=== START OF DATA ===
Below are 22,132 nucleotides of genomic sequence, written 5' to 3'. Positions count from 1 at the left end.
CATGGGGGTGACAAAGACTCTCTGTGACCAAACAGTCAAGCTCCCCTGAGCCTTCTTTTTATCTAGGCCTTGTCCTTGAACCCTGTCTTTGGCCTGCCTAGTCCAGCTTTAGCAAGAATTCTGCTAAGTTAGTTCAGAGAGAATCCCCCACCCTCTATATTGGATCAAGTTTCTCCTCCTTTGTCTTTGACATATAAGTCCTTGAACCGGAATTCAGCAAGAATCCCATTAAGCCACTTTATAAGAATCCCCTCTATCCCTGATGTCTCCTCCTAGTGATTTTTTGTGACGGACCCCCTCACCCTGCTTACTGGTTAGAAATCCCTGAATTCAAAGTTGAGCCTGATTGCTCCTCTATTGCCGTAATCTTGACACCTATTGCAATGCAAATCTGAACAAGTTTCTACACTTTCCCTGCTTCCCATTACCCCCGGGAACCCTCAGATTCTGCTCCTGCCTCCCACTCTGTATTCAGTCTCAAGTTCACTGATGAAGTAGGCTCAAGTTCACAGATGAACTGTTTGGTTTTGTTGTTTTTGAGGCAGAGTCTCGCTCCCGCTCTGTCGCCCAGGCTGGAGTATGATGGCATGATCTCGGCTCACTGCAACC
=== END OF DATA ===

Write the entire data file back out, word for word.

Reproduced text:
Below are 22,132 nucleotides of genomic sequence, written 5' to 3'. Positions count from 1 at the left end.
CATGGGGGTGACAAAGACTCTCTGTGACCAAACAGTCAAGCTCCCCTGAGCCTTCTTTTTATCTAGGCCTTGTCCTTGAACCCTGTCTTTGGCCTGCCTAGTCCAGCTTTAGCAAGAATTCTGCTAAGTTAGTTCAGAGAGAATCCCCCACCCTCTATATTGGATCAAGTTTCTCCTCCTTTGTCTTTGACATATAAGTCCTTGAACCGGAATTCAGCAAGAATCCCATTAAGCCACTTTATAAGAATCCCCTCTATCCCTGATGTCTCCTCCTAGTGATTTTTTGTGACGGACCCCCTCACCCTGCTTACTGGTTAGAAATCCCTGAATTCAAAGTTGAGCCTGATTGCTCCTCTATTGCCGTAATCTTGACACCTATTGCAATGCAAATCTGAACAAGTTTCTACACTTTCCCTGCTTCCCATTACCCCCGGGAACCCTCAGATTCTGCTCCTGCCTCCCACTCTGTATTCAGTCTCAAGTTCACTGATGAAGTAGGCTCAAGTTCACAGATGAACTGTTTGGTTTTGTTGTTTTTGAGGCAGAGTCTCGCTCCCGCTCTGTCGCCCAGGCTGGAGTATGATGGCATGATCTCGGCTCACTGCAACC